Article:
That said, the decision to clean remains a hurdle for many. Generally, it is driven by quality issues, especially as boards get smaller and more prone to failures due to residues. “Not every customer wants to clean, so companies that decide to clean have to do so because of product quality,” Wack added. “If they don’t clean, they’ll have product failures in the field. Once you have rejects, it creates more work than you can imagine.
“Miniaturization gets more important. It is becoming more difficult to clean under components.” This is a trend “every cleaning company is facing.” It is “probably one of the biggest challenges.”
Wack and his staff welcome the opportunity to sit down with customers to determine their challenges and how to solve them. “Being physically present is important. We see infrastructure as a unique advantage.”
He said the Hsinchu tech center will grow, and will eventually need a bigger space, like with locations opened earlier.
A New Culture in Japan
In a more formal, equally impressive setting, Japan brought out the white gloves for the Samukawa event. The day included a ribbon-cutting, another press conference, a customary sake barrel breaking, a tour of the immaculate two-story building – not counting rooftop access – and drum lessons by native talent.
The ground floor houses analytical and cleaning labs, including a large, conveyorized inline cleaning machine for water-based products that is said to be atypical for Japan. Manufacturers in Japan typically prefer ultrasonic and solvent cleaning. But according to Wack, Zestron has begun to convince customers to switch.
“We are changing the culture,” Wack said. “You can only go to Japan if you have a better mouse trap.” The key, he shared, is to be patient and build trust.
In addition to the S-300 inline machine like the one in Taiwan, the site has Fourier-transform infrared spectroscopy (FTIR) to characterize organic residue (Lumos and Alpha II); ion chromatography capabilities, and a Sawa Ecrobid ultrasonic machine that cleans stencils.
Zestron previously rented a facility in Japan for five years. The firm’s growing success led to the decision to choose the new location.
Zestron Japan is a 10,000 sq. ft. site, including a warehouse and a large empty space for growth. That compares favorably with the Ingolstadt technical center, which is more than 8,600 sq. ft, with over 30 cleaning machines. In all, Zestron has a total of more than 70 cleaning machines globally. “The new sites are at the same (capability) level as Germany,” Wack said.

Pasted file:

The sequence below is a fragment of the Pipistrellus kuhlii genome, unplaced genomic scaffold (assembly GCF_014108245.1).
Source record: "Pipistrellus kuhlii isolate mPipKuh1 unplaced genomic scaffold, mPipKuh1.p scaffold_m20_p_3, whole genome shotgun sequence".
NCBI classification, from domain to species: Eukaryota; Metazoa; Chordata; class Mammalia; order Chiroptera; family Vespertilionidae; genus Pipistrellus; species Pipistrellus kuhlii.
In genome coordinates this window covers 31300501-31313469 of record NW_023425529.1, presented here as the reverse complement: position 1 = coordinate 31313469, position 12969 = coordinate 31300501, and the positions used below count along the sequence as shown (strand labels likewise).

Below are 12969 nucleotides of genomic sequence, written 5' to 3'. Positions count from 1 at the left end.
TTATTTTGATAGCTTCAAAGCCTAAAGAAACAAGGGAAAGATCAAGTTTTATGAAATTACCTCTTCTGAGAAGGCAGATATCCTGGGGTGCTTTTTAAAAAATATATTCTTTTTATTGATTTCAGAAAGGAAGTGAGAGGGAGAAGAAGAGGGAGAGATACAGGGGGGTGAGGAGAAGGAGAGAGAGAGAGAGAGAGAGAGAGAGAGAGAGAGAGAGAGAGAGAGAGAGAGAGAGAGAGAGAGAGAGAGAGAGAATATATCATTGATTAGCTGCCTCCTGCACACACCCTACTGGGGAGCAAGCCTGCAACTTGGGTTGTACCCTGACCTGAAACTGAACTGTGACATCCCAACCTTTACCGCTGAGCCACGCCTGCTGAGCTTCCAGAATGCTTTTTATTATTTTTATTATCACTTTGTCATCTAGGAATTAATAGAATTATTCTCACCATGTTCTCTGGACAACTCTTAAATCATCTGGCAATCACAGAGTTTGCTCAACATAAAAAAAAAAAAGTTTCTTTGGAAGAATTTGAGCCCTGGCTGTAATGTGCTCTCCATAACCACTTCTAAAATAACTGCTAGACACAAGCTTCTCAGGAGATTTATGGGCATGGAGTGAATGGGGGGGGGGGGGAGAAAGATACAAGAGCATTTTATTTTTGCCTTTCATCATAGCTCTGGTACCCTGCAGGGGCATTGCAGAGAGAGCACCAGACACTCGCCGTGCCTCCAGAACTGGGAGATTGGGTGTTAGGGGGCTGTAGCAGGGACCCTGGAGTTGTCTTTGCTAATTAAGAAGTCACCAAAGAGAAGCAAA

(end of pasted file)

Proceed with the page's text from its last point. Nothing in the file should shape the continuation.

In Taiwan and Japan, as with their other technical centers, Zestron will use a scanning electron microscope (SEM) and energy dispersive x-ray (EDX) microscope, currently on order. Analytic testing is for inorganic and organic residues.
In a speech to local press, Wack commended Zestron Japan’s general manager, Daido Sawairi, whom he met with five years ago to discuss a Japanese presence. “We both felt it was a unique and great time to start in Japan to replace old technology.
“Today is a good beginning to build trust as a new company to Japan. We have invested a lot of money and are confident one day it will be returned,” Wack said. “What Daido and team have accomplished in a few years is truly remarkable.”
When asked later, Sawairi said the Japan technical center was completed just two days prior to the inauguration. “We made it,” he said. The 20-year-old building was overhauled, starting last October.
To the best of Zestron’s knowledge, their new Japan home is the biggest industry cleaning center in the country. Within a few years, they expect the staff to grow from five, with up to 10 employees expected soon.
“Many customers stay longer than a day because of challenges they are having,” Sawairi said. “It’s not uncommon [for them] to stay a week. We want to accommodate them.”
“But generally, within a day, we can solve a problem, and we’ve never not been able to solve a problem,” Wack added. “If you don’t have local tech centers and engineers, it won’t happen.”
Customers go home with a comprehensive report detailing the cleanliness and surface quality achieved and recommended implications.
No set arrangements are in place for Zestron to open more technical centers, although Wack says there have been talks about Brazil or India. With its current eight sites, Zestron has come a long way since CIRCUITS ASSEMBLY covered the company’s Manassas, VA, inauguration 11 years ago, when the firm’s other operations were limited to Ingolstadt and Shanghai.
After spending several days alongside members of Zestron’s team, including Wack and his father, founder Oskar Wack, Ph.D.; Ralph Hoeckle, managing director, Zestron Europe/North Asia; John Shen, general manager, Shanghai; Doris Lam, sales manager, Zestron South Asia; John Zarno, chairman of the board of directors; Yeoh; Sawairi, and several others, it’s clear an age-old saying we’re all familiar with is true: “If you put your mind to something, anything is possible,” Wack said.
Not unlike a global, multilingual family, the talented minds of Zestron will have “favorable wind pushing [from] the back,” according to the mayor of Samukawa.
“We can’t wait to establish market leadership [in Japan],” the firm’s president said. It took them 25 years to establish market leadership in Asia, and the high-precision electronics cleaning specialists show no sign of stopping. The party, it appears, has a lot of life in it yet.
is senior editor at CIRCUITS ASSEMBLY; firstname.lastname@example.org.